A woman puts her hand to her heart with relief as a doctor reassuringly rests his hand on her shoulder.

My Latest ER Visit

Recently I found myself in the ER simply because I couldn’t breathe. It felt as if an elephant were sitting on my chest squeezing the very life out of me. My chest felt like a thousand pins were being stuck into it, one sharp edge at a time.

Deep breathing was out of the question, and panting only made matters worse. Well, the panting wasn’t the only thing that made matters worse. The face band-aid called a mask didn’t make matters any better either.

One of the most challenging things to do while experiencing shortness of breath is trying to breathe with a mask on. It’s damn near impossible. Nevertheless, we wear the mask.


Once I was able to get over the mask debacle, I had to deal with the following line of questions: Do you have Covid-19? No. Have you been around anyone who has had Covid-19? No.

After the Covid-19 line of questions was answered, the real tests began. Blood tests, MRIs, CAT scans, X-rays only for the doctor to come back and say they had to check my blood every six hours to make sure my troponin levels were fine.

So after several blood tests were taken, the verdict was in, and I wasn't having a heart attack, thank God. However, I was told that I have yet another underlying lung disease and that my heart is enlarging, the latter of which I already knew. As disturbing as the news was, I was grateful that it wasn't even worse.


The news didn't change my breathing situation; however, it did put my mind at ease. It’s funny how in this age of Covid-19, all breathing issues are linked to the Covid-19 pandemic, but when the results are in and it isn’t Covid-19, and it’s a heart issue, it’s as if the entire matter is dismissed, and you’re referred back to your general practitioner.

Have we come to the medical POV where if it’s not Covid-19 and you have metastatic breast cancer, your breathing woes are deemed null and void? Not being able to breathe with a sidekick called severe chest pains can prove to be very alarming, to say the least.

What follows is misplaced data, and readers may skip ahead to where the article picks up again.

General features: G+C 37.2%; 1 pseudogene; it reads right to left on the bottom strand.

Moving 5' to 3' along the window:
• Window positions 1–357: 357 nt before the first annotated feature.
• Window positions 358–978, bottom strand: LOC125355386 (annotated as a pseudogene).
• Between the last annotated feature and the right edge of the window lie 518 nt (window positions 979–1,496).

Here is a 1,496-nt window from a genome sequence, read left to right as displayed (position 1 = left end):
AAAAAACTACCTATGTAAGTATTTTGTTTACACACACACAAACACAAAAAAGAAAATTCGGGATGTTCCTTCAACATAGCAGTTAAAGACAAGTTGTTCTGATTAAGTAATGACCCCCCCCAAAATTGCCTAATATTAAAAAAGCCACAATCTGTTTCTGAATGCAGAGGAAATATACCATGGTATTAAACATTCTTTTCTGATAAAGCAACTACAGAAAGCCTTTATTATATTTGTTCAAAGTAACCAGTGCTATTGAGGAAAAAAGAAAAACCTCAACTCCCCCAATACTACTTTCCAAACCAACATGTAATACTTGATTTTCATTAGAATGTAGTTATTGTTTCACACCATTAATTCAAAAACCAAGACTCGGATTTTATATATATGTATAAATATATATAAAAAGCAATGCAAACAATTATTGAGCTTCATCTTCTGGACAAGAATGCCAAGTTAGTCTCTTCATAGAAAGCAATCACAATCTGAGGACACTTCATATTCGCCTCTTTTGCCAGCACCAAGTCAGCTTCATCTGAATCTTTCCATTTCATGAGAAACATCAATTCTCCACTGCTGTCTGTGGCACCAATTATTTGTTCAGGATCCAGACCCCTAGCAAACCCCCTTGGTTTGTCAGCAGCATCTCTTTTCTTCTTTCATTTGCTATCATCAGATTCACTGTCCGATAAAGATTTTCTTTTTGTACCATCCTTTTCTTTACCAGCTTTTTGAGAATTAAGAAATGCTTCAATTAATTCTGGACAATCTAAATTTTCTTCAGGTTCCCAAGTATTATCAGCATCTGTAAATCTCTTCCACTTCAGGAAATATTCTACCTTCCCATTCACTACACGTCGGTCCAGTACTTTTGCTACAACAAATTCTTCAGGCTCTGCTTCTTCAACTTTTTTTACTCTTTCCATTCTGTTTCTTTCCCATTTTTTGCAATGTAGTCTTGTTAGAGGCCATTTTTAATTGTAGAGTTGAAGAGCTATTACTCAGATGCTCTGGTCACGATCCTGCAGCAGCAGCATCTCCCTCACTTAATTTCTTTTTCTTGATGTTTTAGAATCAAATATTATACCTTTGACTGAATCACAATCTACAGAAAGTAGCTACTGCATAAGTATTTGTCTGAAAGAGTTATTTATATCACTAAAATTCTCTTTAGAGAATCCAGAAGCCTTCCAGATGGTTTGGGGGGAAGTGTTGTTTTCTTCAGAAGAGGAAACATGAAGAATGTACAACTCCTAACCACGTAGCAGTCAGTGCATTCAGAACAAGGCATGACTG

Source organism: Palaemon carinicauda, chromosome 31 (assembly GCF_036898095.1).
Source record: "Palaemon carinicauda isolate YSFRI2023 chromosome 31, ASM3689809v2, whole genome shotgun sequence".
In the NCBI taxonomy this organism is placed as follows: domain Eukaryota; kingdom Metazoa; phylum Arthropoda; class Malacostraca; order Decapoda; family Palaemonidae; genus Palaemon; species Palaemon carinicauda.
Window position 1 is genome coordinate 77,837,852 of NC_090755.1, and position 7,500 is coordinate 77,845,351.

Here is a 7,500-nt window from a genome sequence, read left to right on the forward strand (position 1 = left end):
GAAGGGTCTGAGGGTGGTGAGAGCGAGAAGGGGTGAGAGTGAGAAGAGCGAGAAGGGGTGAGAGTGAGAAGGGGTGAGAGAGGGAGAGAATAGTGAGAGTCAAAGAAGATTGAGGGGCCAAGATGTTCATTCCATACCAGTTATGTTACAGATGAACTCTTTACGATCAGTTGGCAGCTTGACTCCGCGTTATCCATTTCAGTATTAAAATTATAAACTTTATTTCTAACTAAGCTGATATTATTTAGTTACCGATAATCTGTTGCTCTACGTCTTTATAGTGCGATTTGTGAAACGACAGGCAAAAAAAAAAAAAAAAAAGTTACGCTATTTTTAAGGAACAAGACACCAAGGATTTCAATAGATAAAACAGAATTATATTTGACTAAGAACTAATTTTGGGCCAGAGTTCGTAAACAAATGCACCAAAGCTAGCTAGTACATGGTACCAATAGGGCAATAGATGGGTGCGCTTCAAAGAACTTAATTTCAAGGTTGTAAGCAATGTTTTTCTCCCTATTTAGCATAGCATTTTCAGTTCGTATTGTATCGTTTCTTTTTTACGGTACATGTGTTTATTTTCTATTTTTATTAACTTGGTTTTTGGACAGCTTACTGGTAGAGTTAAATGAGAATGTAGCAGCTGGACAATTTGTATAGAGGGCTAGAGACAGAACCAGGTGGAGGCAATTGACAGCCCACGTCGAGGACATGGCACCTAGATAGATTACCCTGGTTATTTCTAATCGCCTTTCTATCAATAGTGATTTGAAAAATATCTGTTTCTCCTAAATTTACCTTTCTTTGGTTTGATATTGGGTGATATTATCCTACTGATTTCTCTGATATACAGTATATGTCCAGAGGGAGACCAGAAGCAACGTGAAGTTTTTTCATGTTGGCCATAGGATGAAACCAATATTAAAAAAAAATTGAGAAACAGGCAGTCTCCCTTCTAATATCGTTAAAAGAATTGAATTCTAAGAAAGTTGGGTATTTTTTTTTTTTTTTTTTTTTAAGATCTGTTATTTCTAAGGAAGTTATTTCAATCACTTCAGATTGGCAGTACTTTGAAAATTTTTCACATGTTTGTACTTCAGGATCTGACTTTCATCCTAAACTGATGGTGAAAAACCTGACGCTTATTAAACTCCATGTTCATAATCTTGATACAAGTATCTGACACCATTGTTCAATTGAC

Phone call

So they kept me in the hospital much longer than my liking, gave me some fluids and antibiotics, and sent me on my merry little way. Two days later I received a call from an unknown number. Since they called twice, I answered. On the other end of the phone was the ER doctor calling to check in on me. I was shocked and amazed.

He said that as badly as he knew that I felt, I was still a model patient and that I was kind and funny and should consider a career in stand-up. He also informed me that if my breathing wasn’t any better then I could come back in or that he or a nurse could stop by.

My thoughts immediately were transported back to the days when doctors made house calls. Could we be headed back in that direction? If so could this be a great thing or one of concern?

Checking on your patients

Well, since that visit, my new doctor friend has checked in at least twice a week. Who knows, maybe he’s too new to treat patients as numbers. Maybe he got into the profession because he really does want to make a difference or maybe because he really does care about the welfare of others. Whatever the case, his genuine concern has made it a bit easier for me to breathe.

By providing your email address, you are agreeing to our privacy policy.

This article represents the opinions, thoughts, and experiences of the author; none of this content has been paid for by any advertiser. The AdvancedBreastCancer.net team does not recommend or endorse any products or treatments discussed herein. Learn more about how we maintain editorial integrity here.

Join the conversation

or create an account to comment.

Community Poll

Internal radiation therapy is the most common type of radiation used to treat breast cancer.